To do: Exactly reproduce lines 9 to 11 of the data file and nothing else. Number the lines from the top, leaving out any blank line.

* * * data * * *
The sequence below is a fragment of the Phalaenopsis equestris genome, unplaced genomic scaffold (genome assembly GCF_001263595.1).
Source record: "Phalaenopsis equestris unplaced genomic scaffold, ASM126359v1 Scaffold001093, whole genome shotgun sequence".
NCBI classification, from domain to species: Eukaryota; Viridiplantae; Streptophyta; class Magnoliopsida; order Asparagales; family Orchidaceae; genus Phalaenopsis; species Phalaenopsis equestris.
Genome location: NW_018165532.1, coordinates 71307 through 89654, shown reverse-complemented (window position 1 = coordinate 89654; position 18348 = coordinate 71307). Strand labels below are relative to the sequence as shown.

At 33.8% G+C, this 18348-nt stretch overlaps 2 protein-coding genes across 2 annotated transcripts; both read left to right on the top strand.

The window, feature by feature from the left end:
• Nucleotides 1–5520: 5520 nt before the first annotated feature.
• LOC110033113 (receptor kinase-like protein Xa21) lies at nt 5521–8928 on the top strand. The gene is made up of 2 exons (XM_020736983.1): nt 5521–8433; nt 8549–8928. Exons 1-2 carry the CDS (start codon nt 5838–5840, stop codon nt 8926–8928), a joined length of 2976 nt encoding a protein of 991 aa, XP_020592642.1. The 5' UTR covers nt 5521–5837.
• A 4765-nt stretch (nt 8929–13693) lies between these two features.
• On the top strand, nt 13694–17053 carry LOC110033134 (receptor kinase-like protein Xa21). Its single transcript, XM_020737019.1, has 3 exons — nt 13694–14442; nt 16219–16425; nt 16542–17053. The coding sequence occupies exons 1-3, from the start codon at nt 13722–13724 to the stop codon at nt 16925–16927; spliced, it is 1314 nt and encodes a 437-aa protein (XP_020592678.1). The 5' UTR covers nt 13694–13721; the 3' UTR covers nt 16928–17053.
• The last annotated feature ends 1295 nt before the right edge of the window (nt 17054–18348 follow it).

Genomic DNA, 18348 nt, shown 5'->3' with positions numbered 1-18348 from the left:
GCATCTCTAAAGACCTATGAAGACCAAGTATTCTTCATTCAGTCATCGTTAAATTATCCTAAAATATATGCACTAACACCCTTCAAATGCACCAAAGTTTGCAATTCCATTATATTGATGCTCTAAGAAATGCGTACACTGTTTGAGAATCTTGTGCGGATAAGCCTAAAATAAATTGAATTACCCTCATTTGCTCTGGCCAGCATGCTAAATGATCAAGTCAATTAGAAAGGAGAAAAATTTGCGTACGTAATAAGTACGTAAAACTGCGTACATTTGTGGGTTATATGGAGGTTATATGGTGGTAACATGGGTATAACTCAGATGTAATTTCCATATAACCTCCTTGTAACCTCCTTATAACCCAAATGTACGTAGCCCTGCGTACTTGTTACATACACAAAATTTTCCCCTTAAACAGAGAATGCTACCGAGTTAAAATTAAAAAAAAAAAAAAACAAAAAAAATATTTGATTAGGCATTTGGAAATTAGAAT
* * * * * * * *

• A 4765-nt stretch (nt 8929–13693) lies between these two features.
• On the top strand, nt 13694–17053 carry LOC110033134 (receptor kinase-like protein Xa21). Its single transcript, XM_020737019.1, has 3 exons — nt 13694–14442; nt 16219–16425; nt 16542–17053. The coding sequence occupies exons 1-3, from the start codon at nt 13722–13724 to the stop codon at nt 16925–16927; spliced, it is 1314 nt and encodes a 437-aa protein (XP_020592678.1). The 5' UTR covers nt 13694–13721; the 3' UTR covers nt 16928–17053.
• The last annotated feature ends 1295 nt before the right edge of the window (nt 17054–18348 follow it).